Flexible working: How to adopt and manage it successfully.
by Gabriele Kaier, 11.04.2017
More and more companies are offering flexible schedules and the ability to work from home. Companies want to benefit from work flexibility which can help save costs, reduce employee turnover and attract and retain top talent. But how can you avoid a drop in productivity by making your workplace more flexible? This article provides an overview of the opportunities and challenges associated with flexible working.More and more companies are offering flexible schedules and the ability to work from home. They want to benefit from flexible working which can help save costs, reduce employee turnover and attract and retain top talent. According to a survey 80 percent of all U.S. companies offer flexible work arrangements. Meanwhile, telecommuting has grown by 103 percent in the last ten years. The most common flexible work arrangements are telecommuting, part-time working, and flexible hours – where an employee can flexibly arrange some or all of their hours. But how can you avoid a drop in productivity by making your workplace more flexible? This article provides an overview of the opportunities and challenges associated with flexible working.
Keep in mind some challenges associated with flexible working.However, there can also be downsides when considering flexible hours, especially if a company doesn’t formally implement flexibility. Competition and distrust amongst employees as well as potential legal pitfalls like wage-hour fraud, e-mail abuse, theft and misappropriation, invasion of privacy, social media issues, workplace accidents, and employer liability for misconduct. Among the greatest challenges that such companies face are communication, tracking productivity, issues of employee trust and sustaining the company culture. But how can you avoid a drop in productivity while implementing a flexible workplace? To meet both your business needs and the needs of your employees Sara Sutton Fell from FlexJobs recommends preparing a flexible work strategy. She is convinced that flexible work programs can work well for companies which engage a proper strategy, a trial period as well as enforce constant open communication.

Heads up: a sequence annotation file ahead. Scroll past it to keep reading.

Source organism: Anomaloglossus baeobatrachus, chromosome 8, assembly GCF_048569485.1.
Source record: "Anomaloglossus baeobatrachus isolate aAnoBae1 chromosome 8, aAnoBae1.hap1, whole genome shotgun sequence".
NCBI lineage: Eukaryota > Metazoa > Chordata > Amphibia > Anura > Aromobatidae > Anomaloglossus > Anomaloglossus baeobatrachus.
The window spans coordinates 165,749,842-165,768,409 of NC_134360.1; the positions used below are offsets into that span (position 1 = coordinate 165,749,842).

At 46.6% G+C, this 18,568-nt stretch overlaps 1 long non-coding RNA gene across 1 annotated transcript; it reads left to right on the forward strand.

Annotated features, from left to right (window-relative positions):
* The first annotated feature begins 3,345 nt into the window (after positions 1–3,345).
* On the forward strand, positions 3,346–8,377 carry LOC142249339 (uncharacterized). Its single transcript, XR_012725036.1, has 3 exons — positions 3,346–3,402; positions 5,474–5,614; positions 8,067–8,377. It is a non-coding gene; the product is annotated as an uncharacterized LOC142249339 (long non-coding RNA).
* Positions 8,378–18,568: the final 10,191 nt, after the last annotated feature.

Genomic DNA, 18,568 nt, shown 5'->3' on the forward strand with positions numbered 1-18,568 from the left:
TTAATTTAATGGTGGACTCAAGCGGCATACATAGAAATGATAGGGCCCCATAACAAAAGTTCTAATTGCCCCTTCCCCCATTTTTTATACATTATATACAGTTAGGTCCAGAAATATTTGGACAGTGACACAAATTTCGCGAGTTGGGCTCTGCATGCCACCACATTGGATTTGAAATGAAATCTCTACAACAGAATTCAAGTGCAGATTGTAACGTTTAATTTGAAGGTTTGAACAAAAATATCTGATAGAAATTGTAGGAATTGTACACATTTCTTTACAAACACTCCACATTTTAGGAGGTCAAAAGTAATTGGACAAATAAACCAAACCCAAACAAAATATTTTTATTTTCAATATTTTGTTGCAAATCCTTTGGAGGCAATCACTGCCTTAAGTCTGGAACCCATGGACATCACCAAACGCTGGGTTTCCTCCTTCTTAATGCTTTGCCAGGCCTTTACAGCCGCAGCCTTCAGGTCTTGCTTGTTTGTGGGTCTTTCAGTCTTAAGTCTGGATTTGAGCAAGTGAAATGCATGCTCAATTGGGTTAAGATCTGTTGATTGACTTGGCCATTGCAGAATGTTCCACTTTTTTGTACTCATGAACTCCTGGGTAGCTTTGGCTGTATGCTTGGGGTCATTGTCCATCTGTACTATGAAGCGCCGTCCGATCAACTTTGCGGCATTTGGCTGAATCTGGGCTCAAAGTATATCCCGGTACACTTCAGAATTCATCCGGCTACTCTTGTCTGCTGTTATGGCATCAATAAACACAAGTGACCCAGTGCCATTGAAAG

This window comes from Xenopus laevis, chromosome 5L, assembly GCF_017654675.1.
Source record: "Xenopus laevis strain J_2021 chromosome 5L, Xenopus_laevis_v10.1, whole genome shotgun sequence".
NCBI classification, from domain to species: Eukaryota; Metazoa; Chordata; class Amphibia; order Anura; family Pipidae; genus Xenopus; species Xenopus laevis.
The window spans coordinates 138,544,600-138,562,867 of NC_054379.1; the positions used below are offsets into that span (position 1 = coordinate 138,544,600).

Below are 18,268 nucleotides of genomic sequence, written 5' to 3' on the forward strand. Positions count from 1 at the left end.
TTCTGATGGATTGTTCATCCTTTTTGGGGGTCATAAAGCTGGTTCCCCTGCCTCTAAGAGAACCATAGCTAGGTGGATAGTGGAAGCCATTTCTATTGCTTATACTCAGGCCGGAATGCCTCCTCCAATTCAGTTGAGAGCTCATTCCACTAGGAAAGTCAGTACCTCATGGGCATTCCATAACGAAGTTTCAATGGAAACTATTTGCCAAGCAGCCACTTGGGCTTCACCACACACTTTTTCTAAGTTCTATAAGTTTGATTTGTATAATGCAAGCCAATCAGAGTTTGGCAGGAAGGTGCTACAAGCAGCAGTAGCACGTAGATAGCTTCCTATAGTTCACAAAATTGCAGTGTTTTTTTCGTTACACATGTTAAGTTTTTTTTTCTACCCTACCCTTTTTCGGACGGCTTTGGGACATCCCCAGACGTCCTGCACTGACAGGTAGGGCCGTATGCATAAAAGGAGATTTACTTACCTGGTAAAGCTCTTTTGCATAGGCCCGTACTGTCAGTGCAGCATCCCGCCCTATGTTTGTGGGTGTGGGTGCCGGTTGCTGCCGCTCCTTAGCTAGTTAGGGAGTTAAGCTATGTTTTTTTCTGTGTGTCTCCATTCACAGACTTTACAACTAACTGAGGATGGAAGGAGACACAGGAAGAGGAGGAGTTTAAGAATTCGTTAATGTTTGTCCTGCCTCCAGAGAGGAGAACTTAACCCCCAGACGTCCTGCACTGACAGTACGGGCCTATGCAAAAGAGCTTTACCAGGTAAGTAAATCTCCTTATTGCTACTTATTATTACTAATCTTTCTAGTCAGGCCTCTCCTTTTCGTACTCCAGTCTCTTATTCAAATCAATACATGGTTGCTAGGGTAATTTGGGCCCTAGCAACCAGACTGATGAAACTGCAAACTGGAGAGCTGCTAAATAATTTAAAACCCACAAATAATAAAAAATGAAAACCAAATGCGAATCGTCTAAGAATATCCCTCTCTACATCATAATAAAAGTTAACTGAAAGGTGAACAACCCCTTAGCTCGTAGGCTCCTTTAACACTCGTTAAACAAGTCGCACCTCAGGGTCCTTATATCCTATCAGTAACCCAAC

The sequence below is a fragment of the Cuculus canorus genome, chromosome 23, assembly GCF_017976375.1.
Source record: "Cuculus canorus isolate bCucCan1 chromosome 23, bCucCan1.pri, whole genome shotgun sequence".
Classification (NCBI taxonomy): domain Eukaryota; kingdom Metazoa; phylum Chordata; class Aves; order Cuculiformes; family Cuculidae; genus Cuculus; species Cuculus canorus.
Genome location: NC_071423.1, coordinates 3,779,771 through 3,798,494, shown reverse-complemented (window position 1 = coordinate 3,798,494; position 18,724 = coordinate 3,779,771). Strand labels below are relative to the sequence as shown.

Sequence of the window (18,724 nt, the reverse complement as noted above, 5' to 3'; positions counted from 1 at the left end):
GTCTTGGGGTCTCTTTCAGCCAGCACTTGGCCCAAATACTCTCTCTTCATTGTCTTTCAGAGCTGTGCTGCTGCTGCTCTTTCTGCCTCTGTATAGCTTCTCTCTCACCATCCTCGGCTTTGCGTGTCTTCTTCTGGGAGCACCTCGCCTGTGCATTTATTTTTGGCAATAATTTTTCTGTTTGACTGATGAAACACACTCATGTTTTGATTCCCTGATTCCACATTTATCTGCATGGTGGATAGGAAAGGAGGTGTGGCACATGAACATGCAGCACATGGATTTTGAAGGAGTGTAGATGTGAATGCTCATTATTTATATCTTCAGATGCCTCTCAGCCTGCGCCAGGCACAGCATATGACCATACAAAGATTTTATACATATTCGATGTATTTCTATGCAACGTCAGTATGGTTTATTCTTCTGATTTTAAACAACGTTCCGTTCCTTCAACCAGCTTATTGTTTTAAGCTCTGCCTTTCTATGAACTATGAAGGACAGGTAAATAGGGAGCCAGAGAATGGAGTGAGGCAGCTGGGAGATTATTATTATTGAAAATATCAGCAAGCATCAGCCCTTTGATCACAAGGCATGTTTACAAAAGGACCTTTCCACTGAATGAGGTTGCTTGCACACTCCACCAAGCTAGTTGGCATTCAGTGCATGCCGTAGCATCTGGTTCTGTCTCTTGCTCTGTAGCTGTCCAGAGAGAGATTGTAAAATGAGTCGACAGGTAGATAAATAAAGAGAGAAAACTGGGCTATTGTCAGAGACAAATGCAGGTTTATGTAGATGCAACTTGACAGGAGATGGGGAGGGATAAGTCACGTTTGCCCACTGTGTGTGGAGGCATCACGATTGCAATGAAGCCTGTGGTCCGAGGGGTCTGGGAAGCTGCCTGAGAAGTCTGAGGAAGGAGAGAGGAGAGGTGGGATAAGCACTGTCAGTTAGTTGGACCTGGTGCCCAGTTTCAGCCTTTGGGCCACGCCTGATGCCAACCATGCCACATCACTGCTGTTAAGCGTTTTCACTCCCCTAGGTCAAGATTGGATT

5 opportunities for best practice
- Work out a flexible-work strategy First, create a plan regarding which departments and employees will have access to flexible hours and what flexible work options they will be offered. Determine who has the final say on any flex-work arrangements. Figure out department-wide as well as for each individual case performance metrics for tracking productivity. And finally, make sure that the strategy is clear to everyone who is involved.
- Create a pilot Before implementing a company-wide program use a trial program on one department or a group of employees to work out weak spots and get real data.
- Make a communication plan Find ways to ensure continuous communication and collaboration within your teams. Make a communication plan and use online tools which support it to stay connected. Without the right communication plan, your program is doomed to fail. Here you can find some helpful online-tools.
- Flexwork does not fit to every employee Working flexible schedules and telecommuting require specific traits that not every employee has. But this does not mean that you should not apply a flex working program as such a program will obviously offer advantages to the majority of the employees.
- Train managers and supervisors on working with flexible workers Managing flexible workers is not the same as managing traditional ones. Managers have to pay constant attention and be available via different communication methods. Schedule regular phone and face-to-face meetings which offer time for discussion and brainstorming and ensure that no team members are left outside. Monitor schedules and time spent on projects.